# Field Intensity, Magnetic

The following article is from The Great Soviet Encyclopedia (1979). It might be outdated or ideologically biased.

## Field Intensity, Magnetic

a physical vector quantity (H) that is a quantitative characteristic of a magnetic field. The magnetic field intensity is independent of the magnetic properties of the medium and in free space is the same as the magnetic induction B; numerically, H = B in the centimeter-gram-second (cgs) system of units and H = B/μ0 in the International System of Units (SI), where μ0 is the magnetic constant. In a medium, the magnetic field intensity H determines the contribution to the magnetic induction B made by external field sources: H = B —4πJ (in the cgs system) or H = (B00) —J (in SI units), where J is the intensity of magnetization of the medium. If we introduce the relative magnetic permeability of the medium μ, then for an isotropic medium we have H = B/(μ0 μ) (in SI units). The units of magnetic field intensity in the SI system are amperes per meter (A/m); in the cgs system this unit is called an oersted; 1 A/m = 4π . 10-3 oersted ≃ 1.256 • 10-2 oersted.

The magnetic field intensity of a rectilinear conductor carrying a current I (in SI units) is H = μ0I/2πa, where a is the distance from the conductor. In the center of a ring current, H = μ0I/2R, where R is the radius of a loop carrying the current I. Along the axis of a solenoid, H = μ0ni, where n is the number of turns per unit length of the solenoid. The practical determination of H in ferromagnetic media (in magnetic materials) is based on the constancy of the tangential component of H during a transition from one medium to another. If the intensity of magnetization of a body is homogeneous, the field intensity measured on the parts of its surface that are parallel to the magnetization vector will correspond to the field intensity within the body.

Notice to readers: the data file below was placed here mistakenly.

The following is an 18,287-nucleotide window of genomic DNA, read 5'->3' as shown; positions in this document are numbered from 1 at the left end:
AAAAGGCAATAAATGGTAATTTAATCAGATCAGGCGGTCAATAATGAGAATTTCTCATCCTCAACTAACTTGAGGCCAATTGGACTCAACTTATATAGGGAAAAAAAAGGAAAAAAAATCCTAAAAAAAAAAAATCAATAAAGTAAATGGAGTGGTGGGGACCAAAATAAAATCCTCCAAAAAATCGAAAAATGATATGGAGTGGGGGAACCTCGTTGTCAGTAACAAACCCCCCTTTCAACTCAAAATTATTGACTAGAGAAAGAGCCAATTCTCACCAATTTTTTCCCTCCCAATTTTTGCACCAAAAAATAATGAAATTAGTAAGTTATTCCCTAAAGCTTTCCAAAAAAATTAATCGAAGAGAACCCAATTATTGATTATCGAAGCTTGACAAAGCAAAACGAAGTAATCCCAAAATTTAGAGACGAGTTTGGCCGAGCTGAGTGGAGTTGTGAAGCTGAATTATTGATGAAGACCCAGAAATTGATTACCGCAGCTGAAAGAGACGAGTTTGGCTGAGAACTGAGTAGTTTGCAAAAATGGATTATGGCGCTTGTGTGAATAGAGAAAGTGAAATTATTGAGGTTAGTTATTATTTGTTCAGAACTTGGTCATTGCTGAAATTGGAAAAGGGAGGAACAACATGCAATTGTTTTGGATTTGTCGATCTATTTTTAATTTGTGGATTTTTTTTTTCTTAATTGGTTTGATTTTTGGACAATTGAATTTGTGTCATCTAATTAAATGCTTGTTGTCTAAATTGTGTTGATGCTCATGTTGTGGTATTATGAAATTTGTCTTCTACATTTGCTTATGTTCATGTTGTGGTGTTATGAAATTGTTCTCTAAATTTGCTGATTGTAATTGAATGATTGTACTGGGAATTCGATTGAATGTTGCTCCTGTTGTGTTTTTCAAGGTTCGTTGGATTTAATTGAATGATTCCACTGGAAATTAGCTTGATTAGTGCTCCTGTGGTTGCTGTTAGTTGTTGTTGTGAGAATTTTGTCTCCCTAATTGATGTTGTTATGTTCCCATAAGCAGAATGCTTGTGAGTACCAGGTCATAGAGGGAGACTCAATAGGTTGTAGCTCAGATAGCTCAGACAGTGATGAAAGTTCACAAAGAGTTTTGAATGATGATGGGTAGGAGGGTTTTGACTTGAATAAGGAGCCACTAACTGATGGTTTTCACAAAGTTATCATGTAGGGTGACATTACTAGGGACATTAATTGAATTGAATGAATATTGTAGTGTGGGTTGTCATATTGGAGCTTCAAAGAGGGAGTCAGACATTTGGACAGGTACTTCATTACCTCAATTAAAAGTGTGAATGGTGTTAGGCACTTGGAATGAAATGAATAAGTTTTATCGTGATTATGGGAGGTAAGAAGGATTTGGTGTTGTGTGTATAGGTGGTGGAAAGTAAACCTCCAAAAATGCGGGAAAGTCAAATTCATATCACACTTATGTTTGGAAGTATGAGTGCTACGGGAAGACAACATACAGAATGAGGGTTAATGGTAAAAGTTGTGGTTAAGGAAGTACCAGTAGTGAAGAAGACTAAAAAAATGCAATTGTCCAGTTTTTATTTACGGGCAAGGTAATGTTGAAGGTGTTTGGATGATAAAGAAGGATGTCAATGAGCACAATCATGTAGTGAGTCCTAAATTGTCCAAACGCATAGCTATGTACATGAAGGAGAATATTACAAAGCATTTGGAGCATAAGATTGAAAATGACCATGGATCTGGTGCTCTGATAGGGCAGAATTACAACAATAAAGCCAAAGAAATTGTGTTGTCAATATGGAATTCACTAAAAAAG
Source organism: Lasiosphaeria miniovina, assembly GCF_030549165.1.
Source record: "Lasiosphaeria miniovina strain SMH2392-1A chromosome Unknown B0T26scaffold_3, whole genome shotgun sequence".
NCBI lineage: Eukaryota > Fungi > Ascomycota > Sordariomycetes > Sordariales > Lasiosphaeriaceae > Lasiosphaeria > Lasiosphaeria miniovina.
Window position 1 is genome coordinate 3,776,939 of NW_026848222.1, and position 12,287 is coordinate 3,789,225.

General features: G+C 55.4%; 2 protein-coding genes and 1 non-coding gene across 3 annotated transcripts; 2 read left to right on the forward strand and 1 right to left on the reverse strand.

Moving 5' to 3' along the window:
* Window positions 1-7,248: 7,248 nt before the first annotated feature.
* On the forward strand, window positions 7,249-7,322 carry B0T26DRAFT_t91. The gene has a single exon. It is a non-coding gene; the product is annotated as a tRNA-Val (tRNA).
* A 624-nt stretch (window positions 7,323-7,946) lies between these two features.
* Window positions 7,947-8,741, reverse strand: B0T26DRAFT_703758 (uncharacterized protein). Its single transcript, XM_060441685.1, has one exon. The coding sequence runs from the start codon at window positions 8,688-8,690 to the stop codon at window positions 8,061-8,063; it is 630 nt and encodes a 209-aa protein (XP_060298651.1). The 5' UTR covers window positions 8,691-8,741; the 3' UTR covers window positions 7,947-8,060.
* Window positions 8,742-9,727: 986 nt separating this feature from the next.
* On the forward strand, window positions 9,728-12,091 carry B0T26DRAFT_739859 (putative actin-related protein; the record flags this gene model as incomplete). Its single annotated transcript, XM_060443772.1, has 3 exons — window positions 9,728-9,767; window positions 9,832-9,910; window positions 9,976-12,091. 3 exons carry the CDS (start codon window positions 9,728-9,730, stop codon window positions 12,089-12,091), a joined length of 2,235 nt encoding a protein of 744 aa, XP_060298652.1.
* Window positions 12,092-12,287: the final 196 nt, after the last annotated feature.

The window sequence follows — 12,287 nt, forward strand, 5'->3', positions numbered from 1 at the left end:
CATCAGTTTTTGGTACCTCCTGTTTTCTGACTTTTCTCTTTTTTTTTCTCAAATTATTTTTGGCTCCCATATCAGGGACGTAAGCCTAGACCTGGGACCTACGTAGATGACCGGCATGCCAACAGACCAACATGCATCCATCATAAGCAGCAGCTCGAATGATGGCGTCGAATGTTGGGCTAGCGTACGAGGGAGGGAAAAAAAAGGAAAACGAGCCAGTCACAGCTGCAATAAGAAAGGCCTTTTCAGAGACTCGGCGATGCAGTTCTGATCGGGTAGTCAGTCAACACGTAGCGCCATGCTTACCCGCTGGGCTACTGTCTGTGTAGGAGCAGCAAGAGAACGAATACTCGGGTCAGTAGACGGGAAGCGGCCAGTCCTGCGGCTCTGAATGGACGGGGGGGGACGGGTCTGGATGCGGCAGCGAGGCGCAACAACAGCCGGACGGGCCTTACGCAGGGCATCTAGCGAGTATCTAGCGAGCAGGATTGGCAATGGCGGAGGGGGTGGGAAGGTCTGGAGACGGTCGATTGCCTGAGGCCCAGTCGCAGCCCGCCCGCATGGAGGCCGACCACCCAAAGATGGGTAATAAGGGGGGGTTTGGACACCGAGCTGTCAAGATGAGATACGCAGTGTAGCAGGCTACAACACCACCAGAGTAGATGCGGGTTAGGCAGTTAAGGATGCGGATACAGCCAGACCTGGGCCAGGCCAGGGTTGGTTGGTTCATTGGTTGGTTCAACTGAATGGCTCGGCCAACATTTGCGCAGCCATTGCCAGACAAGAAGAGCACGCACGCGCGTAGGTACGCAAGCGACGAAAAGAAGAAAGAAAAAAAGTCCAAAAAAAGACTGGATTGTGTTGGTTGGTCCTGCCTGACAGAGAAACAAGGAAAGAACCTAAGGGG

The Great Soviet Encyclopedia, 3rd Edition (1970-1979). © 2010 The Gale Group, Inc. All rights reserved.
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